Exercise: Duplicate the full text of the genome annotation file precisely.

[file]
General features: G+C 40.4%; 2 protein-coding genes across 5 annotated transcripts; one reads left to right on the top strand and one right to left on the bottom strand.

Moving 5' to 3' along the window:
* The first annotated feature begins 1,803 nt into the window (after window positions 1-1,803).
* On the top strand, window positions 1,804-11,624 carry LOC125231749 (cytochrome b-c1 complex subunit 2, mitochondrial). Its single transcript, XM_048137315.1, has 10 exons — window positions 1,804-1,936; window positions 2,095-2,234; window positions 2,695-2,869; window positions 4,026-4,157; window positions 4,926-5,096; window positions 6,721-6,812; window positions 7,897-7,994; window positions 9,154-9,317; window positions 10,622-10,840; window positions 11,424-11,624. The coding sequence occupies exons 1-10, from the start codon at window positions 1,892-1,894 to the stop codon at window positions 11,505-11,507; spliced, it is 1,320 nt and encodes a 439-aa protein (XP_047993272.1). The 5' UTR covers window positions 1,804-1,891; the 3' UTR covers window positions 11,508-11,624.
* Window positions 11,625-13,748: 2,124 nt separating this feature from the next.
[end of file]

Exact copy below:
General features: G+C 40.4%; 2 protein-coding genes across 5 annotated transcripts; one reads left to right on the top strand and one right to left on the bottom strand.

Moving 5' to 3' along the window:
* The first annotated feature begins 1,803 nt into the window (after window positions 1-1,803).
* On the top strand, window positions 1,804-11,624 carry LOC125231749 (cytochrome b-c1 complex subunit 2, mitochondrial). Its single transcript, XM_048137315.1, has 10 exons — window positions 1,804-1,936; window positions 2,095-2,234; window positions 2,695-2,869; window positions 4,026-4,157; window positions 4,926-5,096; window positions 6,721-6,812; window positions 7,897-7,994; window positions 9,154-9,317; window positions 10,622-10,840; window positions 11,424-11,624. The coding sequence occupies exons 1-10, from the start codon at window positions 1,892-1,894 to the stop codon at window positions 11,505-11,507; spliced, it is 1,320 nt and encodes a 439-aa protein (XP_047993272.1). The 5' UTR covers window positions 1,804-1,891; the 3' UTR covers window positions 11,508-11,624.
* Window positions 11,625-13,748: 2,124 nt separating this feature from the next.